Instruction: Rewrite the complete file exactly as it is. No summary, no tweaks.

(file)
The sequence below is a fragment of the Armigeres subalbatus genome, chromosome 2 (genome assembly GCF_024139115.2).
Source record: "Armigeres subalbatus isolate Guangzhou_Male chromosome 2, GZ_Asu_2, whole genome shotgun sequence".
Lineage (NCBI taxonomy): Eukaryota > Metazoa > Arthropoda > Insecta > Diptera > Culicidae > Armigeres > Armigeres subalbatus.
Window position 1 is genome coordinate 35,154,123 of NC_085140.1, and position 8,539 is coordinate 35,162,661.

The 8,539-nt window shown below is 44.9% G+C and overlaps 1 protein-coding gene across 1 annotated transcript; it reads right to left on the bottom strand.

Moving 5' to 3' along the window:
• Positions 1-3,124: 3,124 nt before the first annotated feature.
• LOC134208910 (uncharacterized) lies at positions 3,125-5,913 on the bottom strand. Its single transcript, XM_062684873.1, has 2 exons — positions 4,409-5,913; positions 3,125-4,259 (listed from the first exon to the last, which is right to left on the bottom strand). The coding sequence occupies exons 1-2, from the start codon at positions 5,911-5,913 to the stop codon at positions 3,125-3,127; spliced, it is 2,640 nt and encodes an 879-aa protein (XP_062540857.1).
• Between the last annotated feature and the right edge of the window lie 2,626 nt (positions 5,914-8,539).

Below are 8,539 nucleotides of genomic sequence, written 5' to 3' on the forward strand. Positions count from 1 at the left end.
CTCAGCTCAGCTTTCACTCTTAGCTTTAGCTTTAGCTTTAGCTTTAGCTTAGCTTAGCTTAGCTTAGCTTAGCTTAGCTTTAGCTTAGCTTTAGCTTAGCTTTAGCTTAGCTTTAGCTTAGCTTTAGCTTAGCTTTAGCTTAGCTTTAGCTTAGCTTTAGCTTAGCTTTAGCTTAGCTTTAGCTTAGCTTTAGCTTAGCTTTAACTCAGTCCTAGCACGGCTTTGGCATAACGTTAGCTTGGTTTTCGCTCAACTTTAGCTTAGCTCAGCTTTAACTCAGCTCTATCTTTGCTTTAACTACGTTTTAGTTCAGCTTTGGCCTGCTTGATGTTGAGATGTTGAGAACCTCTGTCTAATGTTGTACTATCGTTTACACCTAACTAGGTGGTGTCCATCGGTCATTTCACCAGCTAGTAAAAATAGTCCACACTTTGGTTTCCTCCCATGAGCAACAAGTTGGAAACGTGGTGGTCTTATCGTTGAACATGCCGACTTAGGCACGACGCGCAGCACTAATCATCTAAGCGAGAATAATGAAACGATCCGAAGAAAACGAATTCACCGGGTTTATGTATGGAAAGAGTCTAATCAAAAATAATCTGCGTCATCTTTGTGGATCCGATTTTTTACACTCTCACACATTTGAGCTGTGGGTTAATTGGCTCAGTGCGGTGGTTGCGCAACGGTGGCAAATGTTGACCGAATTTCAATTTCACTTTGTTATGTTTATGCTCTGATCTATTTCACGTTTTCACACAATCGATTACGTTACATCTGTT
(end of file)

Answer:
The sequence below is a fragment of the Armigeres subalbatus genome, chromosome 2 (genome assembly GCF_024139115.2).
Source record: "Armigeres subalbatus isolate Guangzhou_Male chromosome 2, GZ_Asu_2, whole genome shotgun sequence".
Lineage (NCBI taxonomy): Eukaryota > Metazoa > Arthropoda > Insecta > Diptera > Culicidae > Armigeres > Armigeres subalbatus.
Window position 1 is genome coordinate 35,154,123 of NC_085140.1, and position 8,539 is coordinate 35,162,661.

The 8,539-nt window shown below is 44.9% G+C and overlaps 1 protein-coding gene across 1 annotated transcript; it reads right to left on the bottom strand.

Moving 5' to 3' along the window:
• Positions 1-3,124: 3,124 nt before the first annotated feature.
• LOC134208910 (uncharacterized) lies at positions 3,125-5,913 on the bottom strand. Its single transcript, XM_062684873.1, has 2 exons — positions 4,409-5,913; positions 3,125-4,259 (listed from the first exon to the last, which is right to left on the bottom strand). The coding sequence occupies exons 1-2, from the start codon at positions 5,911-5,913 to the stop codon at positions 3,125-3,127; spliced, it is 2,640 nt and encodes an 879-aa protein (XP_062540857.1).
• Between the last annotated feature and the right edge of the window lie 2,626 nt (positions 5,914-8,539).

Below are 8,539 nucleotides of genomic sequence, written 5' to 3' on the forward strand. Positions count from 1 at the left end.
CTCAGCTCAGCTTTCACTCTTAGCTTTAGCTTTAGCTTTAGCTTTAGCTTAGCTTAGCTTAGCTTAGCTTAGCTTAGCTTTAGCTTAGCTTTAGCTTAGCTTTAGCTTAGCTTTAGCTTAGCTTTAGCTTAGCTTTAGCTTAGCTTTAGCTTAGCTTTAGCTTAGCTTTAGCTTAGCTTTAGCTTAGCTTTAGCTTAGCTTTAACTCAGTCCTAGCACGGCTTTGGCATAACGTTAGCTTGGTTTTCGCTCAACTTTAGCTTAGCTCAGCTTTAACTCAGCTCTATCTTTGCTTTAACTACGTTTTAGTTCAGCTTTGGCCTGCTTGATGTTGAGATGTTGAGAACCTCTGTCTAATGTTGTACTATCGTTTACACCTAACTAGGTGGTGTCCATCGGTCATTTCACCAGCTAGTAAAAATAGTCCACACTTTGGTTTCCTCCCATGAGCAACAAGTTGGAAACGTGGTGGTCTTATCGTTGAACATGCCGACTTAGGCACGACGCGCAGCACTAATCATCTAAGCGAGAATAATGAAACGATCCGAAGAAAACGAATTCACCGGGTTTATGTATGGAAAGAGTCTAATCAAAAATAATCTGCGTCATCTTTGTGGATCCGATTTTTTACACTCTCACACATTTGAGCTGTGGGTTAATTGGCTCAGTGCGGTGGTTGCGCAACGGTGGCAAATGTTGACCGAATTTCAATTTCACTTTGTTATGTTTATGCTCTGATCTATTTCACGTTTTCACACAATCGATTACGTTACATCTGTT